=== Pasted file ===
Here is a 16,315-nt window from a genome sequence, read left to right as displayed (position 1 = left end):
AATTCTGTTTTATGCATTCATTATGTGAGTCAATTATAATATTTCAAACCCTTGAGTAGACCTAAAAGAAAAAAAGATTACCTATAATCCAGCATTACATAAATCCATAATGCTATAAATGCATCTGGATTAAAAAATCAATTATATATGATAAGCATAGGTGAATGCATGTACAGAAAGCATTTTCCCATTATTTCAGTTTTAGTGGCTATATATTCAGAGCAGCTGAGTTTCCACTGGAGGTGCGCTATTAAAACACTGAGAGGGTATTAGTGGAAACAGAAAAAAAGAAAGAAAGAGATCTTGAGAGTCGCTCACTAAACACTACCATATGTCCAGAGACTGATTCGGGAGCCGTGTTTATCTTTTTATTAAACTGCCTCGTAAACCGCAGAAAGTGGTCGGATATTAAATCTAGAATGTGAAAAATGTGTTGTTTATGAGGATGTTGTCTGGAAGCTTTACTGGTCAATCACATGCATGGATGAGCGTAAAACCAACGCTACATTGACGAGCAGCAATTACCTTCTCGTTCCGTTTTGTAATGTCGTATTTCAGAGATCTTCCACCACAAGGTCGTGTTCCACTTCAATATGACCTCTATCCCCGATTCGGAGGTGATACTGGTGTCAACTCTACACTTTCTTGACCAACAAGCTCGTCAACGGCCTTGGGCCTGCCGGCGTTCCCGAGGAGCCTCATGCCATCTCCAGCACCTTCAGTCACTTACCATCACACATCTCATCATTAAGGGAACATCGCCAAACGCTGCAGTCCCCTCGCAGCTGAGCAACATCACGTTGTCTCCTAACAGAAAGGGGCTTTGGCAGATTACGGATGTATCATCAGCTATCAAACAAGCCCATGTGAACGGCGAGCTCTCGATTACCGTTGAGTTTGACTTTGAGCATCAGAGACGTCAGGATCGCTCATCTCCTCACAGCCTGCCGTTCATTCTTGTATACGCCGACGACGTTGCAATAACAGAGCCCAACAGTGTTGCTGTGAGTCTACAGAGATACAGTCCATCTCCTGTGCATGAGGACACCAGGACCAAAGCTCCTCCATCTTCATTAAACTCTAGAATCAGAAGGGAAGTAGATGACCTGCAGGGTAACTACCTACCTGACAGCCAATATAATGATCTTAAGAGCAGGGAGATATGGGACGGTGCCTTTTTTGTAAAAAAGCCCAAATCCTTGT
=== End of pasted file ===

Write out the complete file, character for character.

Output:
Here is a 16,315-nt window from a genome sequence, read left to right as displayed (position 1 = left end):
AATTCTGTTTTATGCATTCATTATGTGAGTCAATTATAATATTTCAAACCCTTGAGTAGACCTAAAAGAAAAAAAGATTACCTATAATCCAGCATTACATAAATCCATAATGCTATAAATGCATCTGGATTAAAAAATCAATTATATATGATAAGCATAGGTGAATGCATGTACAGAAAGCATTTTCCCATTATTTCAGTTTTAGTGGCTATATATTCAGAGCAGCTGAGTTTCCACTGGAGGTGCGCTATTAAAACACTGAGAGGGTATTAGTGGAAACAGAAAAAAAGAAAGAAAGAGATCTTGAGAGTCGCTCACTAAACACTACCATATGTCCAGAGACTGATTCGGGAGCCGTGTTTATCTTTTTATTAAACTGCCTCGTAAACCGCAGAAAGTGGTCGGATATTAAATCTAGAATGTGAAAAATGTGTTGTTTATGAGGATGTTGTCTGGAAGCTTTACTGGTCAATCACATGCATGGATGAGCGTAAAACCAACGCTACATTGACGAGCAGCAATTACCTTCTCGTTCCGTTTTGTAATGTCGTATTTCAGAGATCTTCCACCACAAGGTCGTGTTCCACTTCAATATGACCTCTATCCCCGATTCGGAGGTGATACTGGTGTCAACTCTACACTTTCTTGACCAACAAGCTCGTCAACGGCCTTGGGCCTGCCGGCGTTCCCGAGGAGCCTCATGCCATCTCCAGCACCTTCAGTCACTTACCATCACACATCTCATCATTAAGGGAACATCGCCAAACGCTGCAGTCCCCTCGCAGCTGAGCAACATCACGTTGTCTCCTAACAGAAAGGGGCTTTGGCAGATTACGGATGTATCATCAGCTATCAAACAAGCCCATGTGAACGGCGAGCTCTCGATTACCGTTGAGTTTGACTTTGAGCATCAGAGACGTCAGGATCGCTCATCTCCTCACAGCCTGCCGTTCATTCTTGTATACGCCGACGACGTTGCAATAACAGAGCCCAACAGTGTTGCTGTGAGTCTACAGAGATACAGTCCATCTCCTGTGCATGAGGACACCAGGACCAAAGCTCCTCCATCTTCATTAAACTCTAGAATCAGAAGGGAAGTAGATGACCTGCAGGGTAACTACCTACCTGACAGCCAATATAATGATCTTAAGAGCAGGGAGATATGGGACGGTGCCTTTTTTGTAAAAAAGCCCAAATCCTTGT